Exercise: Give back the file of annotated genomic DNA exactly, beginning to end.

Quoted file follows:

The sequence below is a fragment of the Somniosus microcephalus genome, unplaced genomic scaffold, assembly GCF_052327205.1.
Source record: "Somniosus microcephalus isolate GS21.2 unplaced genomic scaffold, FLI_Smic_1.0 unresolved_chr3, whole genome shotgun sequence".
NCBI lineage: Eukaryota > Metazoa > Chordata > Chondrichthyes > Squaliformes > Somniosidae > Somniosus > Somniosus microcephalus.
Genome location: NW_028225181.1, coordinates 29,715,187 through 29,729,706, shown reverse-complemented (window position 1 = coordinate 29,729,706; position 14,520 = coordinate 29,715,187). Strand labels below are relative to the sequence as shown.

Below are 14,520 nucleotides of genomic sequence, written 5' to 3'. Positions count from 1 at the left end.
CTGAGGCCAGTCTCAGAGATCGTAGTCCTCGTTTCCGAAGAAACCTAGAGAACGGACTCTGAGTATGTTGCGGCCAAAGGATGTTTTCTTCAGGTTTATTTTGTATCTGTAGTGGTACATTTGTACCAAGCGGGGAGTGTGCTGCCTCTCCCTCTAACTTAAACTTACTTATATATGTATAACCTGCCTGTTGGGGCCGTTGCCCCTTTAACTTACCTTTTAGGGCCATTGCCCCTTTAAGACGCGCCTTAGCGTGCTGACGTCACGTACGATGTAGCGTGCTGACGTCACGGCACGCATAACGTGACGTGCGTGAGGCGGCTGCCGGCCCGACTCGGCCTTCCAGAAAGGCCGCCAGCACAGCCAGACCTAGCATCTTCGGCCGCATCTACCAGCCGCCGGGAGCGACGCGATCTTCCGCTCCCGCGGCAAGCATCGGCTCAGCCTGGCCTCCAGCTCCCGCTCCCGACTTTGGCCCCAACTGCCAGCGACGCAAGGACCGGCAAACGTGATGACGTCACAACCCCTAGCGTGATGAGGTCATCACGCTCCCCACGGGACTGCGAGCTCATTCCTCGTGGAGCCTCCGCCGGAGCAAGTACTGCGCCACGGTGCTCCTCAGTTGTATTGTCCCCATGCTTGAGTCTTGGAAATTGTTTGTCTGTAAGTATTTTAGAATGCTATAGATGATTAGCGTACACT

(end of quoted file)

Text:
The sequence below is a fragment of the Somniosus microcephalus genome, unplaced genomic scaffold, assembly GCF_052327205.1.
Source record: "Somniosus microcephalus isolate GS21.2 unplaced genomic scaffold, FLI_Smic_1.0 unresolved_chr3, whole genome shotgun sequence".
NCBI lineage: Eukaryota > Metazoa > Chordata > Chondrichthyes > Squaliformes > Somniosidae > Somniosus > Somniosus microcephalus.
Genome location: NW_028225181.1, coordinates 29,715,187 through 29,729,706, shown reverse-complemented (window position 1 = coordinate 29,729,706; position 14,520 = coordinate 29,715,187). Strand labels below are relative to the sequence as shown.

Below are 14,520 nucleotides of genomic sequence, written 5' to 3'. Positions count from 1 at the left end.
CTGAGGCCAGTCTCAGAGATCGTAGTCCTCGTTTCCGAAGAAACCTAGAGAACGGACTCTGAGTATGTTGCGGCCAAAGGATGTTTTCTTCAGGTTTATTTTGTATCTGTAGTGGTACATTTGTACCAAGCGGGGAGTGTGCTGCCTCTCCCTCTAACTTAAACTTACTTATATATGTATAACCTGCCTGTTGGGGCCGTTGCCCCTTTAACTTACCTTTTAGGGCCATTGCCCCTTTAAGACGCGCCTTAGCGTGCTGACGTCACGTACGATGTAGCGTGCTGACGTCACGGCACGCATAACGTGACGTGCGTGAGGCGGCTGCCGGCCCGACTCGGCCTTCCAGAAAGGCCGCCAGCACAGCCAGACCTAGCATCTTCGGCCGCATCTACCAGCCGCCGGGAGCGACGCGATCTTCCGCTCCCGCGGCAAGCATCGGCTCAGCCTGGCCTCCAGCTCCCGCTCCCGACTTTGGCCCCAACTGCCAGCGACGCAAGGACCGGCAAACGTGATGACGTCACAACCCCTAGCGTGATGAGGTCATCACGCTCCCCACGGGACTGCGAGCTCATTCCTCGTGGAGCCTCCGCCGGAGCAAGTACTGCGCCACGGTGCTCCTCAGTTGTATTGTCCCCATGCTTGAGTCTTGGAAATTGTTTGTCTGTAAGTATTTTAGAATGCTATAGATGATTAGCGTACACT